City faces losing millennials amid bonus complaints

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Asset managers and City firms face losing millennial workers as they are unhappy with bonus payouts, new research finds.

The Morgan McKinley Bonus Survey 2016 found 39 per cent of respondents saw their bonus increase in the latest bonus season, 23 per cent saw it stay the same, and 26 per cent experienced a decrease. Eleven per cent did not receive a bonus at all.

However, the research of 350 respondents in banking, asset management, insurance and the Big Four accountancy firms, found there was a perception bonuses went to the “big boys” in the senior ranks of the organisation.

Millennials, who the industry has been trying to appeal to through promoting work/life balance and flexible working hours, were the most likely to feel dissatisfied with their bonus at 83 per cent.

Twenty five per cent of respondents said they were considering leaving their work due to their bonus, while 49 per cent said it would not influence their decision to stay or leave. Those who had been working for one or two years were most likely to be dissatisfied.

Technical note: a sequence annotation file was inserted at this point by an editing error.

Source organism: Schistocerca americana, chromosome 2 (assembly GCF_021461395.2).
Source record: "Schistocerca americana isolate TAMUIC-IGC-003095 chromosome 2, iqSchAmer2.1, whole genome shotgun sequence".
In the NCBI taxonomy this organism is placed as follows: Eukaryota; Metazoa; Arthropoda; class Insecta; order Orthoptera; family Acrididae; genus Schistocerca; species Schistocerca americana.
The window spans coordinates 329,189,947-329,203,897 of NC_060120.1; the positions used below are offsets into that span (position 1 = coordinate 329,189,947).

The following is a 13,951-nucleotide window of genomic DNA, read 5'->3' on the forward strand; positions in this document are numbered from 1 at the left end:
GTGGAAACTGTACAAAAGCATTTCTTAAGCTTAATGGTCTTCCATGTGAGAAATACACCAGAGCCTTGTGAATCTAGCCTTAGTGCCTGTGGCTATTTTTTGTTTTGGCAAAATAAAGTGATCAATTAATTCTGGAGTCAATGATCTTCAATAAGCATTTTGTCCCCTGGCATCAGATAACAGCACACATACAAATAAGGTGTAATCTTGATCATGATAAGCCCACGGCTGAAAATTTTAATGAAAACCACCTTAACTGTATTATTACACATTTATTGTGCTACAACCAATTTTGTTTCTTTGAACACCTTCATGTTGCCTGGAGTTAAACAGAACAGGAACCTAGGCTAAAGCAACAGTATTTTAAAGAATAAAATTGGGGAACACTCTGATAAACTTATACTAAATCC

The report found 82 per cent of those questioned for the research said bonuses encouraged better performance.

However, the research pointed out that many respondents felt bonuses were insufficiently linked to individual performance, with just 14 per cent believing their own delivery had an impact on their bonus and 6 per cent thinking their bonus size was due to team performance.

The majority (62 per cent) said the size of their bonus was impacted by organisational performance, while 44 per cent said bonuses had been hit by cost cutting measures.

One respondent who was not in the front office said: “In good years, the pool is directed to sales and PMs to retain them, in bad years it is directed to sales and PMs to retain them.”

Last year the EBA capped banker bonuses at 100 per cent of pay or 200 per cent with shareholder approval, a move due to come into effect in 2017.

“The public may be happier that the days of controversial bonuses are over but it’s clear that the industry needs to do much more to make jobs in the city attractive,” said Hakan Enver, operations director at Morgan McKinley. 

“With 82 per cent of respondents suggesting they felt that bonuses encourage better performance, it’s clear that the sector has not yet found an enticing alternative to the entrenched bonus mindset.”